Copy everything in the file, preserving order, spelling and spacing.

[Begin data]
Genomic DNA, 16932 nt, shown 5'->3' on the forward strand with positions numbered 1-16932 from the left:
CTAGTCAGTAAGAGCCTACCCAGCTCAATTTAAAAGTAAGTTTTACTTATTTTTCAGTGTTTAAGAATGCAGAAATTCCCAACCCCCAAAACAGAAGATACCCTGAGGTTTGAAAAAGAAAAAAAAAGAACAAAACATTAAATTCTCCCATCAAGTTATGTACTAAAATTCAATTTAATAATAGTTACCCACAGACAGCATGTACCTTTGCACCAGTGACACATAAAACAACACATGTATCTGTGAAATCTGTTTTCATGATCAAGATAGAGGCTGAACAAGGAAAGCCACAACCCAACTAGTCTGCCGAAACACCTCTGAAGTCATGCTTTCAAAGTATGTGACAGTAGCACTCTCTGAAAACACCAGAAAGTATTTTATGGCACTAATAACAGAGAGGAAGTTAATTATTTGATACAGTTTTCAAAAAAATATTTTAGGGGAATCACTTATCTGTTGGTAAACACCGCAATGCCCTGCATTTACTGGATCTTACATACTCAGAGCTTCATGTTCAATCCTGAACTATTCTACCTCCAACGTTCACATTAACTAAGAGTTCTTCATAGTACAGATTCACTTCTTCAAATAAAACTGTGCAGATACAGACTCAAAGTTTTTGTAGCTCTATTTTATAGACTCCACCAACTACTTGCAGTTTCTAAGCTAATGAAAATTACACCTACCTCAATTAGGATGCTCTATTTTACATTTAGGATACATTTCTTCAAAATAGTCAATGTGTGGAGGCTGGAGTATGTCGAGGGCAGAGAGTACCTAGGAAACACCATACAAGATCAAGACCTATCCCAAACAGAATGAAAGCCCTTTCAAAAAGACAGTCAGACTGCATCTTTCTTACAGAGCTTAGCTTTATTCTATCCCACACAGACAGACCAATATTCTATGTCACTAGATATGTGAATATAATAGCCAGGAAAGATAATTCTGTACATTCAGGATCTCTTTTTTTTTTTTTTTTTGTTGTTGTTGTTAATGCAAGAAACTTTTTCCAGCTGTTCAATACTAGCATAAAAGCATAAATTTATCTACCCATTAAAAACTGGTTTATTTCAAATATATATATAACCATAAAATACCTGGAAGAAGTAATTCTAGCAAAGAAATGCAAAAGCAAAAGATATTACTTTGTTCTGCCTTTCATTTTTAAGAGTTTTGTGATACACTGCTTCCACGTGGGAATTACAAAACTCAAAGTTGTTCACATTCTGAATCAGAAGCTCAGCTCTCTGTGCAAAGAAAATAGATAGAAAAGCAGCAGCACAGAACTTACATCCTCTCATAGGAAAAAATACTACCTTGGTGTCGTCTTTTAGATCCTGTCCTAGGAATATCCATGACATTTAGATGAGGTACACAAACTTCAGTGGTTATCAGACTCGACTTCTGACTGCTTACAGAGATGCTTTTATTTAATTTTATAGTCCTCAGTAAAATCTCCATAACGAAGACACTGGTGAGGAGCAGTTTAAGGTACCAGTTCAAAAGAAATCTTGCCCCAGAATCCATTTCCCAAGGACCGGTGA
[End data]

Genomic DNA, 16932 nt, shown 5'->3' on the forward strand with positions numbered 1-16932 from the left:
CTAGTCAGTAAGAGCCTACCCAGCTCAATTTAAAAGTAAGTTTTACTTATTTTTCAGTGTTTAAGAATGCAGAAATTCCCAACCCCCAAAACAGAAGATACCCTGAGGTTTGAAAAAGAAAAAAAAAGAACAAAACATTAAATTCTCCCATCAAGTTATGTACTAAAATTCAATTTAATAATAGTTACCCACAGACAGCATGTACCTTTGCACCAGTGACACATAAAACAACACATGTATCTGTGAAATCTGTTTTCATGATCAAGATAGAGGCTGAACAAGGAAAGCCACAACCCAACTAGTCTGCCGAAACACCTCTGAAGTCATGCTTTCAAAGTATGTGACAGTAGCACTCTCTGAAAACACCAGAAAGTATTTTATGGCACTAATAACAGAGAGGAAGTTAATTATTTGATACAGTTTTCAAAAAAATATTTTAGGGGAATCACTTATCTGTTGGTAAACACCGCAATGCCCTGCATTTACTGGATCTTACATACTCAGAGCTTCATGTTCAATCCTGAACTATTCTACCTCCAACGTTCACATTAACTAAGAGTTCTTCATAGTACAGATTCACTTCTTCAAATAAAACTGTGCAGATACAGACTCAAAGTTTTTGTAGCTCTATTTTATAGACTCCACCAACTACTTGCAGTTTCTAAGCTAATGAAAATTACACCTACCTCAATTAGGATGCTCTATTTTACATTTAGGATACATTTCTTCAAAATAGTCAATGTGTGGAGGCTGGAGTATGTCGAGGGCAGAGAGTACCTAGGAAACACCATACAAGATCAAGACCTATCCCAAACAGAATGAAAGCCCTTTCAAAAAGACAGTCAGACTGCATCTTTCTTACAGAGCTTAGCTTTATTCTATCCCACACAGACAGACCAATATTCTATGTCACTAGATATGTGAATATAATAGCCAGGAAAGATAATTCTGTACATTCAGGATCTCTTTTTTTTTTTTTTTTTGTTGTTGTTGTTAATGCAAGAAACTTTTTCCAGCTGTTCAATACTAGCATAAAAGCATAAATTTATCTACCCATTAAAAACTGGTTTATTTCAAATATATATATAACCATAAAATACCTGGAAGAAGTAATTCTAGCAAAGAAATGCAAAAGCAAAAGATATTACTTTGTTCTGCCTTTCATTTTTAAGAGTTTTGTGATACACTGCTTCCACGTGGGAATTACAAAACTCAAAGTTGTTCACATTCTGAATCAGAAGCTCAGCTCTCTGTGCAAAGAAAATAGATAGAAAAGCAGCAGCACAGAACTTACATCCTCTCATAGGAAAAAATACTACCTTGGTGTCGTCTTTTAGATCCTGTCCTAGGAATATCCATGACATTTAGATGAGGTACACAAACTTCAGTGGTTATCAGACTCGACTTCTGACTGCTTACAGAGATGCTTTTATTTAATTTTATAGTCCTCAGTAAAATCTCCATAACGAAGACACTGGTGAGGAGCAGTTTAAGGTACCAGTTCAAAAGAAATCTTGCCCCAGAATCCATTTCCCAAGGACCGGTGA